This week, the United States government will be faced with the choice of whether or not it will violate European data protection laws. In order to ensure the protection of personal data at home, European policymakers must shape rules and practices abroad, writes Christine Galvagna.
Christine Galvagna is the German Chancellor Fellow at the Global Public Policy Institute (GPPi) in Berlin. In this capacity, she researches international human rights issues in relation to technology policy.
The United States government will soon decide whether to permit itself to violate European data protection laws, potentially undermining both the fundamental rights of European Union citizens and international law. At issue is whether a US court can compel the production of electronic communications stored in the EU, when the disclosure of that information would violate the data protection laws of the EU or one of its member states.
To ensure the protection of personal data within the EU, policymakers must shape foreign and international rules governing cross-border access to data.
Portentous developments in the US
This week, the US Supreme Court will hear oral arguments in United States v. Microsoft Corporation. The case arose from Microsoft’s noncompliance with a US warrant for a US citizen’s emails that were stored on a server in Ireland. It turns on the interpretation of a US statute called the Electronic Communications Privacy Act (ECPA); namely, whether a warrant issued pursuant to ECPA entitles US law enforcement to access data physically stored in another state’s (Ireland’s) jurisdiction.
A secondary question is, assuming the warrant has such an extraterritorial reach, to what extent should the exercise of jurisdiction be curtailed to prevent conflicts of law with other countries and violations of international law concerning state sovereignty?
A decision in the Department of Justice’s favour could force Microsoft – and in the future other companies – to violate European data protection laws in order to comply with US law enforcement demands for digital evidence.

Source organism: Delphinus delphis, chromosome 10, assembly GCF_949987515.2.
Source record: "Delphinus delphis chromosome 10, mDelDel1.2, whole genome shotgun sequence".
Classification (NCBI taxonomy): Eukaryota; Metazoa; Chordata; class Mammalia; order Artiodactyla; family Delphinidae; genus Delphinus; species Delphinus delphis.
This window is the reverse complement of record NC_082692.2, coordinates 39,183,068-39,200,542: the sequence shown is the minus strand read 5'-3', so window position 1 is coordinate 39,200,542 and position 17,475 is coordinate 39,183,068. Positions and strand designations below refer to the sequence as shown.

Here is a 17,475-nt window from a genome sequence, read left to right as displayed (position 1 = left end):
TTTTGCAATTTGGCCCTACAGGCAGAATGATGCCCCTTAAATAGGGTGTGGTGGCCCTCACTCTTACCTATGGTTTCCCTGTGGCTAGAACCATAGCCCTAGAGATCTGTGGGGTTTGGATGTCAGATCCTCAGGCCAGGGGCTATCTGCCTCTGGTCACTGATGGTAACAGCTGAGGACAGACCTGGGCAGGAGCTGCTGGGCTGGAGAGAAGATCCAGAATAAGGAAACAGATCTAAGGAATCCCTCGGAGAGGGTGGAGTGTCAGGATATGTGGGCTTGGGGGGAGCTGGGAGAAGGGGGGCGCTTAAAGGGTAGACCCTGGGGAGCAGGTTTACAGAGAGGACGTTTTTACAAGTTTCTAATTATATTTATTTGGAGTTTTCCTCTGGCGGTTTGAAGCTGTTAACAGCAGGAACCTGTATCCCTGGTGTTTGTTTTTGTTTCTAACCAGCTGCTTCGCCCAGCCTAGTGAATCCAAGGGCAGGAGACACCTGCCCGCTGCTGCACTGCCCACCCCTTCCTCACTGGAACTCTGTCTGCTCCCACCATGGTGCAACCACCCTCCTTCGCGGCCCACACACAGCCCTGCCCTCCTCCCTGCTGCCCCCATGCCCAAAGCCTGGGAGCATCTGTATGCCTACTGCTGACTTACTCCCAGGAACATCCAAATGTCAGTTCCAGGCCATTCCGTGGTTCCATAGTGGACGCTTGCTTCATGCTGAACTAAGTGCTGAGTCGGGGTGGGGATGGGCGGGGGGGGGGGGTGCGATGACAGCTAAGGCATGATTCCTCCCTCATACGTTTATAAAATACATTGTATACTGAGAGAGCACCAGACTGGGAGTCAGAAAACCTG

Signaling the case’s importance, the European Commission submitted an amicus brief (i.e., a third party intervention) in which it described potential conflicts with the EU’s General Data Protection Regulation (GDPR).
The GDPR will generally prohibit a company that processes EU citizen data from sharing personal data with third state (e.g., US) law enforcement agencies, except through a process created by a mutual legal assistance treaty (MLAT). Although the GDPR has not yet gone into effect, similar existing Irish data protection rules prohibit circumvention of the Irish MLAT process.
Another concern is that the extraterritorial execution of a US warrant for stored data could violate Ireland’s state sovereignty. Microsoft argues that it would be “the same as if U.S. agents bearing a warrant directed Hilton to send a housekeeper into a hotel room in Dublin, photograph a guest’s papers, and email the copies to Washington.”
A state’s jurisdiction normally ends at its territorial boundaries. Absent a legal basis, the exercise of jurisdiction beyond those boundaries undermines another state’s sovereignty. This is a cornerstone of international law.
Fearing a decision against the government, Congress – which in its own amicus brief stated that it “is not bound by international law” – recently proposed the Clarifying Overseas Use of Data Act, or CLOUD Act.
If passed, the legislation would amend ECPA such that a warrant would require a company to disclose electronic communications regardless of their physical location. In other words, it would codify the Department of Justice’s position.